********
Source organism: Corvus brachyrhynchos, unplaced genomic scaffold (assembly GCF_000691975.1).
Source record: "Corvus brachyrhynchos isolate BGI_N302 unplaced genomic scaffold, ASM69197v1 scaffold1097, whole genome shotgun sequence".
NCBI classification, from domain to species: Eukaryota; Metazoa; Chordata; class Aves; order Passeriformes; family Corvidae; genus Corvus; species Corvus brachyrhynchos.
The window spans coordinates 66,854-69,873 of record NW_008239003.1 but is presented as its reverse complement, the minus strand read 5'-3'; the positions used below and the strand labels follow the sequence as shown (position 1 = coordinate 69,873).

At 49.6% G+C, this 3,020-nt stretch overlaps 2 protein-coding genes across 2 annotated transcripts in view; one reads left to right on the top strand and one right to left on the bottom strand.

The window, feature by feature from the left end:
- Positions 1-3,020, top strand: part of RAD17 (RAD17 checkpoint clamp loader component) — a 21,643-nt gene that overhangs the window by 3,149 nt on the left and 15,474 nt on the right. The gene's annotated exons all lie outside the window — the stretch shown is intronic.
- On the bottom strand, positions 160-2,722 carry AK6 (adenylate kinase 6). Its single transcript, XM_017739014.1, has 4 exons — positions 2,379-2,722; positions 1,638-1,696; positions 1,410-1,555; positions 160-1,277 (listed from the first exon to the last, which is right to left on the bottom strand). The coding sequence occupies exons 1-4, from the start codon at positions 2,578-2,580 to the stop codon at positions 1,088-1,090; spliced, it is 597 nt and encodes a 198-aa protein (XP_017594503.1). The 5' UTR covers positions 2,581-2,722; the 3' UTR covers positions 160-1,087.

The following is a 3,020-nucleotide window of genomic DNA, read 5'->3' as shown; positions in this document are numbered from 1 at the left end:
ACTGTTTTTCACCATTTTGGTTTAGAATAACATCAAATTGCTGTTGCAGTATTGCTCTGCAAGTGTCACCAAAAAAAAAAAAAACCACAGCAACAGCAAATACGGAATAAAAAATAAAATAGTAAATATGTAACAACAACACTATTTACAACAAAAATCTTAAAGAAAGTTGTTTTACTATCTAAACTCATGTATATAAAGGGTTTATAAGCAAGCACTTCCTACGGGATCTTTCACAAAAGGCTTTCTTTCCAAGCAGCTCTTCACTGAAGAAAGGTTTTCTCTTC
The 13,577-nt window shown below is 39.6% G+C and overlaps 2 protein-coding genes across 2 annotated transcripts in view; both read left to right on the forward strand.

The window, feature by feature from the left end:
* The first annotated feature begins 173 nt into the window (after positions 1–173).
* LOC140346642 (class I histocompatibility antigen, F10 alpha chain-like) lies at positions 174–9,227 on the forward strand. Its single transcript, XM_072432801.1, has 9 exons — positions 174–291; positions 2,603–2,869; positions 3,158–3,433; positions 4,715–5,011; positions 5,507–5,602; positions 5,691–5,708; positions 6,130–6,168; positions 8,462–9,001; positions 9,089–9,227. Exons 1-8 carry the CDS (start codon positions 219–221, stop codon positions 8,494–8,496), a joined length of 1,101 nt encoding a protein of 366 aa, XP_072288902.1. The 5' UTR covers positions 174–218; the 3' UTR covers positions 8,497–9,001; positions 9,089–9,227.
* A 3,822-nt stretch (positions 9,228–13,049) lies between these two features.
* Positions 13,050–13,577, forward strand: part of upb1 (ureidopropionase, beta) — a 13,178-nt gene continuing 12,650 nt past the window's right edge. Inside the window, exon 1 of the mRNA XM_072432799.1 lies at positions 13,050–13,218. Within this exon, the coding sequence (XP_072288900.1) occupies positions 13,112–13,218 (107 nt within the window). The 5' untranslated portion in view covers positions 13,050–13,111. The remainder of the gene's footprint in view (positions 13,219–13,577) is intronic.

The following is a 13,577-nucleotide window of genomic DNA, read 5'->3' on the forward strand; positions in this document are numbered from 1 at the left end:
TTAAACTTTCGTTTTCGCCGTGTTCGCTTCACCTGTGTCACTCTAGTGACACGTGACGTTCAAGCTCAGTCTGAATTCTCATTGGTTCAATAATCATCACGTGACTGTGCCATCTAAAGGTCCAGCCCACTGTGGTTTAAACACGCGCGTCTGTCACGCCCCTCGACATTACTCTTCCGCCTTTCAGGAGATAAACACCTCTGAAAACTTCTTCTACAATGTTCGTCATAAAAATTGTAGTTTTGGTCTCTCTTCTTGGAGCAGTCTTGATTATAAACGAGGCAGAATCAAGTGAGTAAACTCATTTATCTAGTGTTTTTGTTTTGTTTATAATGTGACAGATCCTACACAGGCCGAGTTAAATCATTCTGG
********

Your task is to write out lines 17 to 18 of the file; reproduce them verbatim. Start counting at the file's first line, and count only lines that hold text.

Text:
The following is a 13,577-nucleotide window of genomic DNA, read 5'->3' on the forward strand; positions in this document are numbered from 1 at the left end:
TTAAACTTTCGTTTTCGCCGTGTTCGCTTCACCTGTGTCACTCTAGTGACACGTGACGTTCAAGCTCAGTCTGAATTCTCATTGGTTCAATAATCATCACGTGACTGTGCCATCTAAAGGTCCAGCCCACTGTGGTTTAAACACGCGCGTCTGTCACGCCCCTCGACATTACTCTTCCGCCTTTCAGGAGATAAACACCTCTGAAAACTTCTTCTACAATGTTCGTCATAAAAATTGTAGTTTTGGTCTCTCTTCTTGGAGCAGTCTTGATTATAAACGAGGCAGAATCAAGTGAGTAAACTCATTTATCTAGTGTTTTTGTTTTGTTTATAATGTGACAGATCCTACACAGGCCGAGTTAAATCATTCTGG